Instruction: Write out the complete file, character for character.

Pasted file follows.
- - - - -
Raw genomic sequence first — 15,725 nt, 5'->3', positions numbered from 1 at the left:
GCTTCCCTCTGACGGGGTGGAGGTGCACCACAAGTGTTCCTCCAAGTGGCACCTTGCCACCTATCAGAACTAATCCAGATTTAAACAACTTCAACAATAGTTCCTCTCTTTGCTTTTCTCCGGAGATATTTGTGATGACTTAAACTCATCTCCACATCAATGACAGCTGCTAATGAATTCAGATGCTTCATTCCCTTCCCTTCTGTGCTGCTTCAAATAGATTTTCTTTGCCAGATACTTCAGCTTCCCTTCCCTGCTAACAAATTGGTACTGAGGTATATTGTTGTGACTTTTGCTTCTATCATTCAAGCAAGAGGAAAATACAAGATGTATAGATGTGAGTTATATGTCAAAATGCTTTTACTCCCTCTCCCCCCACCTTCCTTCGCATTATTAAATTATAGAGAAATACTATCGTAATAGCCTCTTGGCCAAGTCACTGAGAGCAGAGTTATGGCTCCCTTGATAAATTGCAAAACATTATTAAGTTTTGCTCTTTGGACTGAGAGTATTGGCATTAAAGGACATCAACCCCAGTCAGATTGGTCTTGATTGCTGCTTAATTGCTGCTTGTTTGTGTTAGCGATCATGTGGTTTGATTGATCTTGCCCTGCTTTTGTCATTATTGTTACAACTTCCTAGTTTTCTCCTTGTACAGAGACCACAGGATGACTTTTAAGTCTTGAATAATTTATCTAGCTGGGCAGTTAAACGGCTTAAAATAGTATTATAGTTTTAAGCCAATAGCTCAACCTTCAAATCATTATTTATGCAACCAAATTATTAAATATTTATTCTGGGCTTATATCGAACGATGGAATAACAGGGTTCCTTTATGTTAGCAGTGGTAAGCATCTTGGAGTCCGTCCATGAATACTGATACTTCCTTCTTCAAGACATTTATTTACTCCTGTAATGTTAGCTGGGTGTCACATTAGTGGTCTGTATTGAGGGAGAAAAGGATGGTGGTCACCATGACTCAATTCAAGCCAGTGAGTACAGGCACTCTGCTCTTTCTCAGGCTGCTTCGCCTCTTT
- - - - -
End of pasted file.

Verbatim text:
Raw genomic sequence first — 15,725 nt, 5'->3', positions numbered from 1 at the left:
GCTTCCCTCTGACGGGGTGGAGGTGCACCACAAGTGTTCCTCCAAGTGGCACCTTGCCACCTATCAGAACTAATCCAGATTTAAACAACTTCAACAATAGTTCCTCTCTTTGCTTTTCTCCGGAGATATTTGTGATGACTTAAACTCATCTCCACATCAATGACAGCTGCTAATGAATTCAGATGCTTCATTCCCTTCCCTTCTGTGCTGCTTCAAATAGATTTTCTTTGCCAGATACTTCAGCTTCCCTTCCCTGCTAACAAATTGGTACTGAGGTATATTGTTGTGACTTTTGCTTCTATCATTCAAGCAAGAGGAAAATACAAGATGTATAGATGTGAGTTATATGTCAAAATGCTTTTACTCCCTCTCCCCCCACCTTCCTTCGCATTATTAAATTATAGAGAAATACTATCGTAATAGCCTCTTGGCCAAGTCACTGAGAGCAGAGTTATGGCTCCCTTGATAAATTGCAAAACATTATTAAGTTTTGCTCTTTGGACTGAGAGTATTGGCATTAAAGGACATCAACCCCAGTCAGATTGGTCTTGATTGCTGCTTAATTGCTGCTTGTTTGTGTTAGCGATCATGTGGTTTGATTGATCTTGCCCTGCTTTTGTCATTATTGTTACAACTTCCTAGTTTTCTCCTTGTACAGAGACCACAGGATGACTTTTAAGTCTTGAATAATTTATCTAGCTGGGCAGTTAAACGGCTTAAAATAGTATTATAGTTTTAAGCCAATAGCTCAACCTTCAAATCATTATTTATGCAACCAAATTATTAAATATTTATTCTGGGCTTATATCGAACGATGGAATAACAGGGTTCCTTTATGTTAGCAGTGGTAAGCATCTTGGAGTCCGTCCATGAATACTGATACTTCCTTCTTCAAGACATTTATTTACTCCTGTAATGTTAGCTGGGTGTCACATTAGTGGTCTGTATTGAGGGAGAAAAGGATGGTGGTCACCATGACTCAATTCAAGCCAGTGAGTACAGGCACTCTGCTCTTTCTCAGGCTGCTTCGCCTCTTT